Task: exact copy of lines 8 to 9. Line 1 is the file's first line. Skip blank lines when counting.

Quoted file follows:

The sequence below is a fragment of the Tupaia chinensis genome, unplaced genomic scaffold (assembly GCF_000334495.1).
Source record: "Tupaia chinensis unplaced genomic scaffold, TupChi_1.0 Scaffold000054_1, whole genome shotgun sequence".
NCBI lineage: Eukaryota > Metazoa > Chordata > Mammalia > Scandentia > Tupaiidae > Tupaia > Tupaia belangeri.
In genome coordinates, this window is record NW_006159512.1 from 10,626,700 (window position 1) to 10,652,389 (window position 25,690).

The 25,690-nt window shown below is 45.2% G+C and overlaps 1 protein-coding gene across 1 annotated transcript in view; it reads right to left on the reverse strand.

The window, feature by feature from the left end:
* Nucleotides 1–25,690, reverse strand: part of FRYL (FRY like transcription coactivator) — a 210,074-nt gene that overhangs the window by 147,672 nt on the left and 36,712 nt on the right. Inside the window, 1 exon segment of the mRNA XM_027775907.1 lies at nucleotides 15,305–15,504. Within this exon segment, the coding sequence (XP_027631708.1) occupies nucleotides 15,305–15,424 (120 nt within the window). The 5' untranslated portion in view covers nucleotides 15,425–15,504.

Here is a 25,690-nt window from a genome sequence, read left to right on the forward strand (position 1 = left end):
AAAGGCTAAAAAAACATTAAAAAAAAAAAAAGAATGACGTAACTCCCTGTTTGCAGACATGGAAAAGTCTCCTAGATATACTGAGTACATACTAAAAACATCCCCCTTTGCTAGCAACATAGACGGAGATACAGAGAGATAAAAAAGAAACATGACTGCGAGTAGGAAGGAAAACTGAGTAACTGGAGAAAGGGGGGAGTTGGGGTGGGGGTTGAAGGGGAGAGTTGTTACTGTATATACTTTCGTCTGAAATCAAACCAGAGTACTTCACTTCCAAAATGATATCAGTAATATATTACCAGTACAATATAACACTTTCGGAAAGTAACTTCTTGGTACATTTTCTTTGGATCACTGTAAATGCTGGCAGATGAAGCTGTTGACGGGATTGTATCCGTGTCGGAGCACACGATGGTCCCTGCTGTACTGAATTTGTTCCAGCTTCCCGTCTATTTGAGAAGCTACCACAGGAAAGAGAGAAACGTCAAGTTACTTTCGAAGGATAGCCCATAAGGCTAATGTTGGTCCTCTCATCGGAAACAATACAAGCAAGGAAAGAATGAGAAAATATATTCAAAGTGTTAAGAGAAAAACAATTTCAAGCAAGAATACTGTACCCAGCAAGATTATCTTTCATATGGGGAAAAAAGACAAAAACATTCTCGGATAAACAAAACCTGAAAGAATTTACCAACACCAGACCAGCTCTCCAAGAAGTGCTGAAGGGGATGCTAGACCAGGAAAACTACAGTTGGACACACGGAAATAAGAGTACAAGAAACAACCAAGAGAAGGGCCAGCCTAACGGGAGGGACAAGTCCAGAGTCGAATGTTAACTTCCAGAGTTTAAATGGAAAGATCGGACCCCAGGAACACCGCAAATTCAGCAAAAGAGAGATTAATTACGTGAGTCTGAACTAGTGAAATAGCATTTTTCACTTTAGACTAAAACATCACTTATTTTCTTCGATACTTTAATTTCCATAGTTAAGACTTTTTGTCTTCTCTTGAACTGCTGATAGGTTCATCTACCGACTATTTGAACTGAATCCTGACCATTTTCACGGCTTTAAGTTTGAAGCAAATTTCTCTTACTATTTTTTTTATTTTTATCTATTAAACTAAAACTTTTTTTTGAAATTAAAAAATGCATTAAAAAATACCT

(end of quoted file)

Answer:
Here is a 25,690-nt window from a genome sequence, read left to right on the forward strand (position 1 = left end):
AAAGGCTAAAAAAACATTAAAAAAAAAAAAAGAATGACGTAACTCCCTGTTTGCAGACATGGAAAAGTCTCCTAGATATACTGAGTACATACTAAAAACATCCCCCTTTGCTAGCAACATAGACGGAGATACAGAGAGATAAAAAAGAAACATGACTGCGAGTAGGAAGGAAAACTGAGTAACTGGAGAAAGGGGGGAGTTGGGGTGGGGGTTGAAGGGGAGAGTTGTTACTGTATATACTTTCGTCTGAAATCAAACCAGAGTACTTCACTTCCAAAATGATATCAGTAATATATTACCAGTACAATATAACACTTTCGGAAAGTAACTTCTTGGTACATTTTCTTTGGATCACTGTAAATGCTGGCAGATGAAGCTGTTGACGGGATTGTATCCGTGTCGGAGCACACGATGGTCCCTGCTGTACTGAATTTGTTCCAGCTTCCCGTCTATTTGAGAAGCTACCACAGGAAAGAGAGAAACGTCAAGTTACTTTCGAAGGATAGCCCATAAGGCTAATGTTGGTCCTCTCATCGGAAACAATACAAGCAAGGAAAGAATGAGAAAATATATTCAAAGTGTTAAGAGAAAAACAATTTCAAGCAAGAATACTGTACCCAGCAAGATTATCTTTCATATGGGGAAAAAAGACAAAAACATTCTCGGATAAACAAAACCTGAAAGAATTTACCAACACCAGACCAGCTCTCCAAGAAGTGCTGAAGGGGATGCTAGACCAGGAAAACTACAGTTGGACACACGGAAATAAGAGTACAAGAAACAACCAAGAGAAGGGCCAGCCTAACGGGAGGGACAAGTCCAGAGTCGAATGTTAACTTCCAGAGTTTAAATGGAAAGATCGGACCCCAGGAACACCGCAAATTCAGCAAAAGAGAGATTAATTACGTGAGTCTGAACTAGTGAAATAGCATTTTTCACTTTAGACTAAAACATCACTTATTTTCTTCGATACTTTAATTTCCATAGTTAAGACTTTTTGTCTTCTCTTGAACTGCTGATAGGTTCATCTACCGACTATTTGAACTGAATCCTGACCATTTTCACGGCTTTAAGTTTGAAGCAAATTTCTCTTACTATTTTTTTTATTTTTATCTATTAAACTAAAACTTTTTTTTGAAATTAAAAAATGCATTAAAAAATACCT